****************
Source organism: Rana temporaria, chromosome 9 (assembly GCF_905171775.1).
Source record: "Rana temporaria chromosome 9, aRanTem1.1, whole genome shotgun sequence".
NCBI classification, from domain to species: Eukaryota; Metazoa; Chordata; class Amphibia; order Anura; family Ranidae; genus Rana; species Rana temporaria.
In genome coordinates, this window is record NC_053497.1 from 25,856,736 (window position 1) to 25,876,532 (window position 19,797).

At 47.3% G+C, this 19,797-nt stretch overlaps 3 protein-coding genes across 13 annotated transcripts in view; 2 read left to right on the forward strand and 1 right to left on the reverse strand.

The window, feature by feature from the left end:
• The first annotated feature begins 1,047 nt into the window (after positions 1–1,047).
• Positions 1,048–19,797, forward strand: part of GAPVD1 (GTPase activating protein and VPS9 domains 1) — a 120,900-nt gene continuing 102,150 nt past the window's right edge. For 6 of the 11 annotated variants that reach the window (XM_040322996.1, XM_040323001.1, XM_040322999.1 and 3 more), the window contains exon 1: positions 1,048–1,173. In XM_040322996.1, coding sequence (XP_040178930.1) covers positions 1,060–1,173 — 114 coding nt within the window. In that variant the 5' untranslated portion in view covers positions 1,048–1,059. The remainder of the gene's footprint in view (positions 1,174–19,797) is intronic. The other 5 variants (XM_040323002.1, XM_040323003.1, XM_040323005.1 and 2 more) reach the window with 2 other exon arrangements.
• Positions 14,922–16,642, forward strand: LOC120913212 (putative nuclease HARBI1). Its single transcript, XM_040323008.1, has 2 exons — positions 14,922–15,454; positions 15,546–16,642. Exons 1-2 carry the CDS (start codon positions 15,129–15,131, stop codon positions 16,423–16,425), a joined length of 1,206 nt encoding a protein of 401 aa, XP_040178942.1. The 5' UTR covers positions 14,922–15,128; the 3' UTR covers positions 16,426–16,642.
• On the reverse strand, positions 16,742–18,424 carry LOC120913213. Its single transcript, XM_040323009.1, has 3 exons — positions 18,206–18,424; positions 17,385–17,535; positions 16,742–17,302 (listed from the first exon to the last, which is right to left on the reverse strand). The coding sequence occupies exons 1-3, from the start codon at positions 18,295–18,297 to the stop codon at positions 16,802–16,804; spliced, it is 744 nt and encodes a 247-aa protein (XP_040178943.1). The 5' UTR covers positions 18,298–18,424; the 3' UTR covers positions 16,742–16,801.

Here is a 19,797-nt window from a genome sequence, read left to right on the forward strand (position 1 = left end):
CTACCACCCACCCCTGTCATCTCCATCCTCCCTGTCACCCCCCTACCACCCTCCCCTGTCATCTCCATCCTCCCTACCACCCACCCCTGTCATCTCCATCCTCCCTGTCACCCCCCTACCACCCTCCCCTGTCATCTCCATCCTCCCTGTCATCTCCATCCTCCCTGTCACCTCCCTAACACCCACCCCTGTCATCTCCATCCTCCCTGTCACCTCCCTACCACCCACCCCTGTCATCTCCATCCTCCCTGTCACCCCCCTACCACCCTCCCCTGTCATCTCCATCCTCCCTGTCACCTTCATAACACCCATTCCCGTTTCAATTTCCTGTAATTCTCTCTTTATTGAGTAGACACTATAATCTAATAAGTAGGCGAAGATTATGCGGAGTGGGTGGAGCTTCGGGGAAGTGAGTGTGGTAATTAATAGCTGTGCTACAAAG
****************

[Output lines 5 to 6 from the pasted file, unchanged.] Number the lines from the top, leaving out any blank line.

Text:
At 47.3% G+C, this 19,797-nt stretch overlaps 3 protein-coding genes across 13 annotated transcripts in view; 2 read left to right on the forward strand and 1 right to left on the reverse strand.

The window, feature by feature from the left end: